NHL Lockout 2012: Teams Most Hurt by Labor Dispute

John DornCorrespondent IIISeptember 26, 2012

LOS ANGELES, CA - JUNE 11:  Goaltender Jonathan Quick #32 of the Los Angeles Kings celebrates after defeating the New Jersey Devils in Game Six of the 2012 Stanley Cup Finals at Staples Center on June 11, 2012 in Los Angeles, California. The Kings defeated the Devils 6-1 to win the series 4 games to 2.  (Photo by Christian Petersen/Getty Images)
Christian Petersen/Getty Images

Gary Bettman and the NHL lockout are about to obliterate development plans for several teams this year. It's nothing new to NHL clubs by now, as this seems all too familiar. 

Some teams just made their long-awaited big signings, while others were looking to ride momentum all the way to another run in 2012. Either way, this year's labor dispute isn't favorable to anybody, but is especially crippling to these select few.


New York Rangers

For this Original Six franchise, 2012 was shaping up to be the ultimate season. They were coming off a 2011 season where they rested at the top spot in the Eastern Conference for most of the year. After a playoff run that ended with a loss to their rival New Jersey Devils, just two wins shy of their first Stanley Cup Finals appearance since 1994, general manger Glen Sather knew what he had to do.

After months of speculation, the Rangers finally made the move the hockey world was waiting for. Last July, the brought aboard Columbus forward Rick Nash, and shipped out Artem Anisimov, Brandon Dubinsky, Tim Erixon, and a first-round draft pick. The stage was set for another Cup run in 2012.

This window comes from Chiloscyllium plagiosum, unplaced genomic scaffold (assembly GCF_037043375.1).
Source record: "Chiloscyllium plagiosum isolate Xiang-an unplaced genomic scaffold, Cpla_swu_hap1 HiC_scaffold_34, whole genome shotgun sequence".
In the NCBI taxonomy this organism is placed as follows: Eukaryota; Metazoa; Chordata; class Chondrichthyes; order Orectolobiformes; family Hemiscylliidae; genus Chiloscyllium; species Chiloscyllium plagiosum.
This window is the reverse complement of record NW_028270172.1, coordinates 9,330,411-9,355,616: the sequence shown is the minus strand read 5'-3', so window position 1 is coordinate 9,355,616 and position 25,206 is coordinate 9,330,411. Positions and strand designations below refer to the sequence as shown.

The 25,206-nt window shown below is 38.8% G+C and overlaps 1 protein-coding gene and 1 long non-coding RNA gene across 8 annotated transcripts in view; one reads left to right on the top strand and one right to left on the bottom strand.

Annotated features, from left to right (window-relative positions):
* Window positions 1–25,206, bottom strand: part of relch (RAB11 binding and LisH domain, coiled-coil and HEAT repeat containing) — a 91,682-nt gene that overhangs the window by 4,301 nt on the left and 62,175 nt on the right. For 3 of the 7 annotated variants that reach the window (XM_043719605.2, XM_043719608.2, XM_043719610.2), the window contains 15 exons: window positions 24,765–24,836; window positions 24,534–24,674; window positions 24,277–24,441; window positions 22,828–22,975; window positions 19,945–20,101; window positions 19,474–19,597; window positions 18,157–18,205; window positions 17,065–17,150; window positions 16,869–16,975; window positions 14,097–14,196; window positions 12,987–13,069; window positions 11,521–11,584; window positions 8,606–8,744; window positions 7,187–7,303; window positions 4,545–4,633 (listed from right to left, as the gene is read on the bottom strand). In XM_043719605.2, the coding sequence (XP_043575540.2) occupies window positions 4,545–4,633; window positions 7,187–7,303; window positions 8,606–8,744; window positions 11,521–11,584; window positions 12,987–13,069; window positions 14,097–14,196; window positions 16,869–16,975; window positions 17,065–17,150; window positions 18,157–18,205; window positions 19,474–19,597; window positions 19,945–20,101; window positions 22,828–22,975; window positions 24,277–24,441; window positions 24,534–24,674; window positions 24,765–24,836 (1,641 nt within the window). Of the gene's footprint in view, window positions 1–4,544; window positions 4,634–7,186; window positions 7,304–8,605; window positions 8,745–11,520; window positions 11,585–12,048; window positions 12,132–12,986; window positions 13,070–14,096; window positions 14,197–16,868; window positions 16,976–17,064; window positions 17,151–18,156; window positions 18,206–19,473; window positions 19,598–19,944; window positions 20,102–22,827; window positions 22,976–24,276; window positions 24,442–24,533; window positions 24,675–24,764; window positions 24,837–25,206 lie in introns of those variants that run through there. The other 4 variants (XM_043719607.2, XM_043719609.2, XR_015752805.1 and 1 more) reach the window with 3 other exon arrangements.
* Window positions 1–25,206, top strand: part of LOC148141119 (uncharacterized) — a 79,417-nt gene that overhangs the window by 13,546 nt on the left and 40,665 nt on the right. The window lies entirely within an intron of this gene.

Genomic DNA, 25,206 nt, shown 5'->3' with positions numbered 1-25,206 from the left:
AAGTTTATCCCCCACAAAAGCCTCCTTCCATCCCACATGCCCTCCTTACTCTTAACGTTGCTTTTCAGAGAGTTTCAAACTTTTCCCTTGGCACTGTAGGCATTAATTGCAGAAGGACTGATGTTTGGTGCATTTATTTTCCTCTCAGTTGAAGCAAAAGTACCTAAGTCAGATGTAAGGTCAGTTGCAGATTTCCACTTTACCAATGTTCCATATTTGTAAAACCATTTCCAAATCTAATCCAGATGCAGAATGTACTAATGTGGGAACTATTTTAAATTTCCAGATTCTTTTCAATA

After addressing their largest deficiency from 2011—scoring—the Rangers could have possibly been the most well-rounded team in the NHL, with an already sturdy defense—they employed two players who finished top-10 in blocked shots—and Henrik Lundqvist in net, Madison Square Garden was shaping up to be the center of the hockey world once again this season.

2012 was set up to be a historic year for the Rangers. Now, 2012 will not likely be historic, and it may not likely be a season, either. John Tortorella's club has Gary Bettman to blame.


Minnesota Wild

For the Wild, who fell well short of reaching the playoffs in 2011, the future success was contingent upon this season.

This past offseason, Minnesota opened up their wallets, shelling out separate 13-year contracts to winger Zach Parise and defenseman Ryan Suter, totaling close to $200 million. 2012 would be the season to set the tone for the Wild. They also inked top pick Mikael Granlund to a three-year deal this offseason, with high hopes for 2012 and beyond.

After watching the sort of run the Los Angeles Kings went on last summer, they knew all they had to do was get over the playoff hump. After that, anything could happen.

In 2012 though, it's likely nothing will happen. Their new star-studded lineup will have to wait another year to be unveiled, as will their new-found playoff hopes. 


Los Angeles Kings

The L.A. Kings had a miraculous run in 2011, and this year was shaping up to be just as exciting for the defending Cup champions.

As we found out during last year's playoffs, riding momentum is integral to a team's success, and the Kings sure had it. There's reason to believe that the Kings' championship finish would catapult them to the top in 2012, knowing just how lethal their confidence could be.

Goaltender Jonathan Quick proved just how valuable he is to L.A. by winning the Conn Smythe trophy last summer, and was locked up with a 10-year extension following the Kings' incredible run.

With much of the same core returning for a season in which they would be defending a title, this year was set to be the most highly anticipated one ever for Kings fans.

Now, there's not much to be excited for. And for the second time in less than a decade, hockey fans will likely have to suffer through another drought. One that these teams may not emerge from